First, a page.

The Place Where the White Horse Went Down - Historical Marker
- Things to See, Historical Markers/Interpretive Sign
- General info
Located in Billings Heights Area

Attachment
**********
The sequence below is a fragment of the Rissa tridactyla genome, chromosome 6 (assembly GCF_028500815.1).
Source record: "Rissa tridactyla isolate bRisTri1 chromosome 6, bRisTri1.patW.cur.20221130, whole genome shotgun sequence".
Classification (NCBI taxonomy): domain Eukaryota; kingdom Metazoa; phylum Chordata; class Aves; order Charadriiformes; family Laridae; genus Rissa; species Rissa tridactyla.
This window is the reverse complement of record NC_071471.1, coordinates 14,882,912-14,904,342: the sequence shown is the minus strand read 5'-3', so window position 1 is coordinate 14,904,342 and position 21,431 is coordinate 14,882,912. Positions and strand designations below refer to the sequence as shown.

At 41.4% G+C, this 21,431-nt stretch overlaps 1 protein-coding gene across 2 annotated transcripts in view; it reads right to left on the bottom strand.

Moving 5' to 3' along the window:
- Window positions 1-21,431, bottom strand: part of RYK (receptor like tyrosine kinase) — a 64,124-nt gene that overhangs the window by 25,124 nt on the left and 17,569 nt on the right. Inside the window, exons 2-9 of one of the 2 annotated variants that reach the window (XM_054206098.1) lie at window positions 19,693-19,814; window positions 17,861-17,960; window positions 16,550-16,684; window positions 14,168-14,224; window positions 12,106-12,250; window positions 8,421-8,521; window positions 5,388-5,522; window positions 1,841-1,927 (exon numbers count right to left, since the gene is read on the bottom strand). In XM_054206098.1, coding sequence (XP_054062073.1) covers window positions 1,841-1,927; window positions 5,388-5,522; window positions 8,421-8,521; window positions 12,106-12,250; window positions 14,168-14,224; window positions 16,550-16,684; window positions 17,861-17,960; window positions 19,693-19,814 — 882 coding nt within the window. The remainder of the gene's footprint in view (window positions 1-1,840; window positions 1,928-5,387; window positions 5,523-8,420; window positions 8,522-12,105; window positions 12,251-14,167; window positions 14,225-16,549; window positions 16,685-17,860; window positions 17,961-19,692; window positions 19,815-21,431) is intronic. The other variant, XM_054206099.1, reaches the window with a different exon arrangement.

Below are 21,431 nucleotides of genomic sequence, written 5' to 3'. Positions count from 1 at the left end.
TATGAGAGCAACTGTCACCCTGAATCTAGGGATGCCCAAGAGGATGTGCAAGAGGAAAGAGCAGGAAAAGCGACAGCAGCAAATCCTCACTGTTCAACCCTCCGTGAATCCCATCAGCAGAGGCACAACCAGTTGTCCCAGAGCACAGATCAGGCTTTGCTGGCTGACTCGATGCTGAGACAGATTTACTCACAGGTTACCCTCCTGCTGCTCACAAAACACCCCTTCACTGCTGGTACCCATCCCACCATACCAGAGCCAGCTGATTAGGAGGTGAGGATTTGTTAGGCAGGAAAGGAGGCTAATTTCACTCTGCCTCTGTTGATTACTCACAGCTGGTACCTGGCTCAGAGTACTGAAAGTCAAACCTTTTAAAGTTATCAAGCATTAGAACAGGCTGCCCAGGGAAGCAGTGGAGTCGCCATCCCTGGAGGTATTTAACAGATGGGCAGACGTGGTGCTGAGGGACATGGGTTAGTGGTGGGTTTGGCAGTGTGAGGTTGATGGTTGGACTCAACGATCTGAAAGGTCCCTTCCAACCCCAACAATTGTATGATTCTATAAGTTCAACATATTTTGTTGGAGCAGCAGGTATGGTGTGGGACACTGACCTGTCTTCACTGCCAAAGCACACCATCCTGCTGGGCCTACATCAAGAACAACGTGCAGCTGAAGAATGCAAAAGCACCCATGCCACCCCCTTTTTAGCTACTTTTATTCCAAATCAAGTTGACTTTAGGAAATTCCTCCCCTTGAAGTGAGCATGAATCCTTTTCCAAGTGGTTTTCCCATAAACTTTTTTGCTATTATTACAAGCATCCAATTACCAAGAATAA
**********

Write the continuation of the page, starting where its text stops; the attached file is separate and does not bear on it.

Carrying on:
In 1837-38 a smallpox epidemic spread from the American Fur Trading Company steamboat St. Peter which had docked at Fort Union. The terrible disease for which the Indians had no immunity eventually affected all Montana tribes. A story is told among the Crow of two young warriors returning from a war expedition who found their village stricken. One discovered his sweetheart among the dying, and both warriors, grieving over loss of friends and family, were despondent and frustrated because nothing could alter the course of events. The young warriors dressed in their finest clothing and mounted a snowwhite horse. Riding double and singing their death-songs, they drove the blindfolded horse over a cliff and landed at what is now the eastern end of the Yellowstone County Exhibition grounds. Six teenage boys and six teenage girls who were not afflicted with the disease witnessed the drama; they buried the dead warriors and left the camp. Great loss of life among the tribe followed in the wake of the epidemic. Although time has reduced the height of the cliff, the location is remembered even today as The Place Where the White Horse Went Down.
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